Certification by the Governor.
The Governor of a state is required by federal law "as soon as practicable" after the "final ascertainment" of the appointment of the electors, or "as soon as practicable" after the "final determination of any controversy or contest" concerning such election under its statutory procedure for election contests, to send to the Archivist of the United States by registered mail and under state seal, "a certificate of such ascertainment of the electors appointed," including the names and numbers of votes for each person for whose appointment as elector any votes were given (3 U.S.C. § 6).

Duplicate Certificates to Electors
. On or before December 18, 2000, the Governor of the state is required to deliver to the electors of the state six duplicate originals of the certificate sent to the Archivist of the United States under state seal. (3 U.S.C. § 6)

Meeting of Electors to Cast Votes for President and Vice President
. The electors of a state are to meet at the place designated by that state, on the first Monday after the second Wednesday in December (December 18, 2000), to cast their votes for President and Vice President of the United States. (United States Constitution, Amendment 12; 3 U.S.C. § 7,8).

Electors' Certifications of Votes.
At the time of the meeting of the electors, after their votes, the electors are to make and sign certificates of their votes containing two distinct lists, one being the votes for President and the other the votes for Vice President; they are instructed to attach to these lists the certificate furnished to them by the governor; to seal those certificates and to certify on them that these are all of the votes for President and Vice President; and then to send one certificate to the President of the Senate, and two certificates to the secretary of state of their state (one to be held subject to the order of the President of the Senate). On the day after their meeting (December 19, 2000), the electors are to forward by registered mail two of the certificates to the Archivist of the United States (one to be held subject to the order of the President of the Senate), and one to the judge in the district where the electors have assembled (3 U.S.C. § 9,10,11).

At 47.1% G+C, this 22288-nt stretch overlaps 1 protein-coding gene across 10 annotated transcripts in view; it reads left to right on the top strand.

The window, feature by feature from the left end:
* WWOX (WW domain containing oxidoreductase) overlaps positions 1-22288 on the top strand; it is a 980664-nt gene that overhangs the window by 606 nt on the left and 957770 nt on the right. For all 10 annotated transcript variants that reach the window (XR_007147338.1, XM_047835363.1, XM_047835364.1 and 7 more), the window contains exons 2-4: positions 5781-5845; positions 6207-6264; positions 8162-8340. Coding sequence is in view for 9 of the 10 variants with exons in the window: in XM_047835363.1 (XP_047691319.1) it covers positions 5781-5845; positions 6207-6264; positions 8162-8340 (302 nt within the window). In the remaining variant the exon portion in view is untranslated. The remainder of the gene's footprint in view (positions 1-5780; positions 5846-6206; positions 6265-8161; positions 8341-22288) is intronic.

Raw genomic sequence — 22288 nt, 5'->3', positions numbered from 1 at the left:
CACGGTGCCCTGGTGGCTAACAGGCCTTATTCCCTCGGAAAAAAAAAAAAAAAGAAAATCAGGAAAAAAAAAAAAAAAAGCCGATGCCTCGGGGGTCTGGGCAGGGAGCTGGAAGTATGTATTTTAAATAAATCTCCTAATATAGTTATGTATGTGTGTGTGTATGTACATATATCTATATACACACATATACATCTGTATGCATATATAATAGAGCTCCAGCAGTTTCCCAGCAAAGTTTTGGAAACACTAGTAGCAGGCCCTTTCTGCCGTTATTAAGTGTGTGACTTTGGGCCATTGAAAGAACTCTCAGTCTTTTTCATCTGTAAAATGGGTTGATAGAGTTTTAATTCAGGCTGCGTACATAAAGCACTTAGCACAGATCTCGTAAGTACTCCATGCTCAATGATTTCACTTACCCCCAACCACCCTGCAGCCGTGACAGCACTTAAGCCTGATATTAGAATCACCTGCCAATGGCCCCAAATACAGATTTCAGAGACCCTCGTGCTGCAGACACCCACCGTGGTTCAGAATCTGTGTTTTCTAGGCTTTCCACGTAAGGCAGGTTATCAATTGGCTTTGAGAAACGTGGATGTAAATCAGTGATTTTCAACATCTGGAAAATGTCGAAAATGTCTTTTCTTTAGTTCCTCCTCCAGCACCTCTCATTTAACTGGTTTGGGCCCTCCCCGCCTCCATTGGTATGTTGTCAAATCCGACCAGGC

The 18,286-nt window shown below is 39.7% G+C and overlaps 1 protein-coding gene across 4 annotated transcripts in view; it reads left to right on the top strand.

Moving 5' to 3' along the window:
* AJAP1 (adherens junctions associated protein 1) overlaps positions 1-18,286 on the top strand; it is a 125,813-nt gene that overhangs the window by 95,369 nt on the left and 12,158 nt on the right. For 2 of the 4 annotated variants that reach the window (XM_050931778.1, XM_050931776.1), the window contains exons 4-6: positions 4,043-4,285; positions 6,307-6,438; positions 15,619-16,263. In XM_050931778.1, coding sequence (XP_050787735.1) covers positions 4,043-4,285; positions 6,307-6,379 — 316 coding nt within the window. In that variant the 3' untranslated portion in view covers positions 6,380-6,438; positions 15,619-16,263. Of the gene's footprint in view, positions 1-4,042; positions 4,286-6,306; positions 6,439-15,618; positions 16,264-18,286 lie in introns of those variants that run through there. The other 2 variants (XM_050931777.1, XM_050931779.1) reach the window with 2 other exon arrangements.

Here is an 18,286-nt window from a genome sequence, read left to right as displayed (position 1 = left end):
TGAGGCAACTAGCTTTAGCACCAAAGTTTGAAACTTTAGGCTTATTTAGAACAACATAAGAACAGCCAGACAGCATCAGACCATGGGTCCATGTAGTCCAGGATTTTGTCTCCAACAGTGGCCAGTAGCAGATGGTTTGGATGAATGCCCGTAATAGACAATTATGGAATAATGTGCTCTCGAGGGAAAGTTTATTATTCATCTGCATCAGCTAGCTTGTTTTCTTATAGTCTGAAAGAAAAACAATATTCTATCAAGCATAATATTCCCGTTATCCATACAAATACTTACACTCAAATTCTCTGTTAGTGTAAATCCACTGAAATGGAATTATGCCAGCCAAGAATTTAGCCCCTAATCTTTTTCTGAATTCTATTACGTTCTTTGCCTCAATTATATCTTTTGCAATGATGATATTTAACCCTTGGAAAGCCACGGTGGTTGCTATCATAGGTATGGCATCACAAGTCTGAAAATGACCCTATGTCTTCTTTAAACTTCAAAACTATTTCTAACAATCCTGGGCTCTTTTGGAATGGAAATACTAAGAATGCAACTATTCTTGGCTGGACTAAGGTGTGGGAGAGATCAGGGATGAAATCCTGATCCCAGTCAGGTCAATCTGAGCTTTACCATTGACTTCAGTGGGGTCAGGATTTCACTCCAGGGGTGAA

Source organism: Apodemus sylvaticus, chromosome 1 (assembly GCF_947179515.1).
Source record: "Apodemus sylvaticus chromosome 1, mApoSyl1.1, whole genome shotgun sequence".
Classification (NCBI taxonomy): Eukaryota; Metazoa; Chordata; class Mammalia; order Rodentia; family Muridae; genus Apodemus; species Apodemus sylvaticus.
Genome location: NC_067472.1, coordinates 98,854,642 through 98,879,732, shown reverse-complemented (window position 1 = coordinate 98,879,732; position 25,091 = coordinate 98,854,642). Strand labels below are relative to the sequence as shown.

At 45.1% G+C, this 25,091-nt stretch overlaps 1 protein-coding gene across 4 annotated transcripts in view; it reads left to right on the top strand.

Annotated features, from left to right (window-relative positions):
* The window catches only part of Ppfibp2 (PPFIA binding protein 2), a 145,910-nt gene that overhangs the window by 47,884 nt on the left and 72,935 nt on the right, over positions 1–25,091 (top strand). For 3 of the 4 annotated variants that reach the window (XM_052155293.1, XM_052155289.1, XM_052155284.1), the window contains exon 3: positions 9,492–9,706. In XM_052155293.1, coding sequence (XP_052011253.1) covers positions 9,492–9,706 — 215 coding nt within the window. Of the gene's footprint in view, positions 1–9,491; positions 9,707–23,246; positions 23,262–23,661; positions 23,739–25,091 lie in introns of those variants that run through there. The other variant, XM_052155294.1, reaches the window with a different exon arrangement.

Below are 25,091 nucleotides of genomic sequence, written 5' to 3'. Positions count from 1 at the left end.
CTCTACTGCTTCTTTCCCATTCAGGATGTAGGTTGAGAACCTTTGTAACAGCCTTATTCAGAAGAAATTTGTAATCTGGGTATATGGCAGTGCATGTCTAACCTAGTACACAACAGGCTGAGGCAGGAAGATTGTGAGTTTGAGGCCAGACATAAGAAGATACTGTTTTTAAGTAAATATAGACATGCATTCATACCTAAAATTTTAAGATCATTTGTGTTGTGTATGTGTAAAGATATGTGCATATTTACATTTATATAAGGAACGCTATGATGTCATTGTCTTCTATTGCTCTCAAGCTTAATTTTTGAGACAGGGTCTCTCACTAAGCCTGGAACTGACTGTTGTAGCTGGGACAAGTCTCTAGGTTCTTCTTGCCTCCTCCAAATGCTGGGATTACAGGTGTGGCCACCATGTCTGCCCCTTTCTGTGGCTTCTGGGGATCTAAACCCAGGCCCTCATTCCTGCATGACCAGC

Congressional Demand for Certificates.
If no certificate of vote or lists have been received by the President of the Senate or the Archivist from electors by the fourth Wednesday in December (December 27, 2000), then the President of the Senate (or the Archivist if the President of the Senate is not available) shall request the secretary of state of the state to immediately forward the certificates and lists lodged with the secretary of state, and shall send a special messenger to the judge of the district to transmit the lists lodged with that judge (3 U.S.C. § 12,13).

Transmittal of Governors' Certificates from Archivist to Congress.
At the first meeting of the Congress, January 3, 2001, the Archivist of the United States shall transmit to the two houses every certificate received from the Governors of the states (3 U.S.C. § 6).

Date for Counting Electoral Votes.
The date for counting the electoral votes is fixed by law. At present, that date is January 6 following each presidential election (3 U.S.C. § 15). In 2001, January 6 falls on a Saturday. On October 24, 2000, the Senate passed S.J.Res. 55, changing the date to January 5, 2001 (and reiterating some of the provisions of law discussed below). As of the date of this memorandum, the joint resolution awaits House and presidential action.